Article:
Research from Sutton Trust’s shows that 42% of students in London have paid for private tutoring at some point in their academic careers. In addition to this, privately educated pupils are more than twice as likely to have received tutoring at some point in their academic lives compared to state educated pupils.

Research from the Education Endowment Foundation shows that tutoring can accelerate learning by up to 5 months within a year.  So why aren’t more young people from lower income homes making use of tutors? The reality is that high quality tutoring is simply not affordable. The average rate for tutoring in London about £30 per hour.

When we launched GT Scholars one of the first things we noticed was that there were more online search enquiries for private tuition from families from higher income homes than those from lower income homes. This was initially surprising as we couldn’t understand why we weren’t getting many more enquiries from families from low income homes.

Despite our relatively low costs and our offer of free places, the programme seemed to attract more people from higher income homes.It took us a while for us to see that many of our target market – parents of young people from lower income homes – were not looking for private home tutoring.

Their families were less likely to look for a tutor because tutoring can be expensive and from a parent’s point of view, particularly parents with a relatively low income – private tutoring was seen as risky especially if you don’t have the money or the right network to help you find or afford the right tutor.

When we discussed the search for a private tutor – many explained that they had stopped looking for a tutor because they believed there was no such thing as affordable private tutoring. It’s hard to justify paying a private tutor £40 per hour if you only earn £10/hour. We realised that many parents from lower income homes often saw private tutoring as a luxury that they just could not afford.

On the other hand, parents from wealthier homes, even those that that were already paying for private schools, saw private tutoring an essential part of learning that they cannot afford to miss out on.

Most people would agree that young people from low income homes should be able to access additional support through after-school tutoring – if they need it.

Over the past few years, we have found that that the best way to reach young people from low income homes is to reach them directly through their schools and offer free or low cost workshops and courses for parents to access additional support.

This gives parents a chance to meet us in person and understand some of the benefits of the programme and access support through our short courses and workshops when needed. We also encourage parents to sign up to our weekly newsletter ‘In the know’ which gives parents an idea of activities and opportunities that are available to their child.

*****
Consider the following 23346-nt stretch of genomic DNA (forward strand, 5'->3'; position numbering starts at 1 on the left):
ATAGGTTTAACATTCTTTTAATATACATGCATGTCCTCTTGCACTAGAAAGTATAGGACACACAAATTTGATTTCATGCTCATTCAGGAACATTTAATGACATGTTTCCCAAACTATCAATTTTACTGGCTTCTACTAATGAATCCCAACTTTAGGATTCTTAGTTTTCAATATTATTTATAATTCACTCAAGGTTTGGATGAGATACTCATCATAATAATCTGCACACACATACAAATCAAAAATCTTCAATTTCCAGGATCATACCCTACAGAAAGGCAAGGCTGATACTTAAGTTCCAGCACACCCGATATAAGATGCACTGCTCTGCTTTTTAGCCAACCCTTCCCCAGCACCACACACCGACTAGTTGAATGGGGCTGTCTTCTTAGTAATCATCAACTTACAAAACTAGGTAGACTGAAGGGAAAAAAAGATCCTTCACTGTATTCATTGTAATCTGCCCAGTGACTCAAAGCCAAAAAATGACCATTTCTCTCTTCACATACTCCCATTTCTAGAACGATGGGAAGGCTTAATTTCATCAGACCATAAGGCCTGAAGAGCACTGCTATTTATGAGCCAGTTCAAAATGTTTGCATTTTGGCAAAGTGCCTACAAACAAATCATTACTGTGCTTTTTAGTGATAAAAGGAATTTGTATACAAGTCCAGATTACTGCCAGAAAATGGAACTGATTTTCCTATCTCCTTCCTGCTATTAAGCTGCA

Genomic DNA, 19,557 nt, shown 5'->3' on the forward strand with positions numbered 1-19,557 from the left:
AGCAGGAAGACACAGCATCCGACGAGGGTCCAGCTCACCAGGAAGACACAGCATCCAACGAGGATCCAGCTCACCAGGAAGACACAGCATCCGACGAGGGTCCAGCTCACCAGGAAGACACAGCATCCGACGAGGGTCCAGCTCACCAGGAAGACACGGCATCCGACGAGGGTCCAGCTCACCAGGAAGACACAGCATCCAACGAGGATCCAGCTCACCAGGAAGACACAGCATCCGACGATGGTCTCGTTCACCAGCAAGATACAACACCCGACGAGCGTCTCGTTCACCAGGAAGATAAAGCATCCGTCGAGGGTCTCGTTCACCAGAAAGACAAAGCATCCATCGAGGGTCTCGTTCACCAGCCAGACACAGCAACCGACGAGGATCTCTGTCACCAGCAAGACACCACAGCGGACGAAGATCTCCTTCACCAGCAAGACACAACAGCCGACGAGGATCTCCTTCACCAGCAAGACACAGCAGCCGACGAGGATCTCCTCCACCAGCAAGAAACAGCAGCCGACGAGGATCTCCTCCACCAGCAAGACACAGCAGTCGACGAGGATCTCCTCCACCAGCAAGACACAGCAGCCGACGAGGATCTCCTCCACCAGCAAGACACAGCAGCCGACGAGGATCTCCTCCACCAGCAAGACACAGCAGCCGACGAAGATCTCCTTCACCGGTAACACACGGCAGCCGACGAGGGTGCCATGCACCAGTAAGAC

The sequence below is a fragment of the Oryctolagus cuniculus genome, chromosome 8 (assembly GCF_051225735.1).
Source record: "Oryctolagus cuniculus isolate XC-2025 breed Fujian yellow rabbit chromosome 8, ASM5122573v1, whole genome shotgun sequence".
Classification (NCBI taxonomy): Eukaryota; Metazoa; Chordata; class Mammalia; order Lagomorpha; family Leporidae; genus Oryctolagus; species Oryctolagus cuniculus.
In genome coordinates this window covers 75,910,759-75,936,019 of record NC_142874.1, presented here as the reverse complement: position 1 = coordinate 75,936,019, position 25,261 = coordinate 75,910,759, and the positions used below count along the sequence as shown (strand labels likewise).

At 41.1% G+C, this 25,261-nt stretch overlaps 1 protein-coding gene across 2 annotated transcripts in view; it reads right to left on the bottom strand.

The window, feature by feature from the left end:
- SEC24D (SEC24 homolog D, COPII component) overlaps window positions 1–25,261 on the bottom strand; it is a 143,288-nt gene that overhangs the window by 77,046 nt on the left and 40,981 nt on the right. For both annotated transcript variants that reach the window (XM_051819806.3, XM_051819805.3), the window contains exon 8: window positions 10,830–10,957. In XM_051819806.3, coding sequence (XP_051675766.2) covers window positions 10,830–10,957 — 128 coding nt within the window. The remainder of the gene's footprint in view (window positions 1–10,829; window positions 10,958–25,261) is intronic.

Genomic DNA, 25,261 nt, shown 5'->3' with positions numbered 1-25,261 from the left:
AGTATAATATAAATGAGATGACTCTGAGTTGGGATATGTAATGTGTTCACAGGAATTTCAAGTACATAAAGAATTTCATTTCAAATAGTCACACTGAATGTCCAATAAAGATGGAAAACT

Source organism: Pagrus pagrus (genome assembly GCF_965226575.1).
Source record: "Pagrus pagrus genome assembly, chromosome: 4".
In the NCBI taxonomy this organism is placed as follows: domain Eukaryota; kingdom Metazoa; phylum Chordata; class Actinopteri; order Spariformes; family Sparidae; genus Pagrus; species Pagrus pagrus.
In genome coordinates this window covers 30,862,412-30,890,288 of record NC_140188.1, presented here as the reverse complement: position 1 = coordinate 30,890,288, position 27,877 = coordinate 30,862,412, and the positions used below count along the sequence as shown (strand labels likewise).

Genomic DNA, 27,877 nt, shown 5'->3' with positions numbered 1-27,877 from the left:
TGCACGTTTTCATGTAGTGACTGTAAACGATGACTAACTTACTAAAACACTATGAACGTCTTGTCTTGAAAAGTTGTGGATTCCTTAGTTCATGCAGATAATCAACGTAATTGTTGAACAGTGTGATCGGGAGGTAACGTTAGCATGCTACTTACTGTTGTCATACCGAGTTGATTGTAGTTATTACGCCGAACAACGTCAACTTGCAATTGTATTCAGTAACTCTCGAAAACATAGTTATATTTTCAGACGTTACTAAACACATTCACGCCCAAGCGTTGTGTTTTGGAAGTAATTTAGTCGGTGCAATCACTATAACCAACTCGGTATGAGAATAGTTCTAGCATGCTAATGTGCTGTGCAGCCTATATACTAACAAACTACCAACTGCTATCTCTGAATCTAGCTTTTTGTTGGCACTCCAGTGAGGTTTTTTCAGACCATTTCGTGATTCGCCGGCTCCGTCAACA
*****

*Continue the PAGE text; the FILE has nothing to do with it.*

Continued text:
There is no denying that private tutoring is here to stay. It’s a booming industry and becoming a way of life for many people especially those from higher income homes. The only way to make this fair is to offer some form of means-tested tuition including some free places – and this is the story of GT Scholars.

The GT Scholars programme is a not-for-profit after-school tutoring, mentoring and enrichment programme open to pupils in your school in Years 7 to 11. Pupils on the programme receive support from volunteer tutors from some of the top universities in London and volunteer mentors from top companies and organisations in London.

Parents pay means tested fees based on total household income and private tutoring fees range from £9 to £26. We use all 100% of our profits to ensure that at least 1 in 7 places are entirely free of charge to pupils from the lowest income groups. The majority of our pupils are from low income homes with household income under £25,000. We are currently using our social enterprise to provide 1 free place for every 6 paying pupils. Our goal is to be able to offer 1 in 3 free places by 2020.

The programme is entirely free of charge for schools to participate and we ensure that free places only go to young people from low income homes that have a genuine need for the programme.

If you work in a school in London and would like to know more about how the GT Scholars programme can benefit pupils in your school, contact us using the following link: www.gtscholars.org/contact-us

Do Apprenticeships Perpetuate a Two-Tier System?

Do Apprenticeships Perpetuate a Two-Tier System?

Corporate Social Responsibility Narrowing the gap Research Social mobility University

A report has shown that doubts over the value of a university degree means that 4 out of 5 parents would prefer their child to pursue a form of apprenticeship over a university education. But GT Scholars wonders if it is this attitude towards higher-education that has helped strengthen the UK’s two-tier education system?

Raised university fees and the scrapping of the bursary will most likely have a negatively impact social mobility

With parental pressure towards vocational training, as well as fears over taking out large student loans, it’s no surprise that official figures suggest that poor teenagers are almost half as likely to go on to university than richer classmates. It’s likely that this means many gifted and talented children from less wealthy families are put off applying to university because of their socio-economic situation.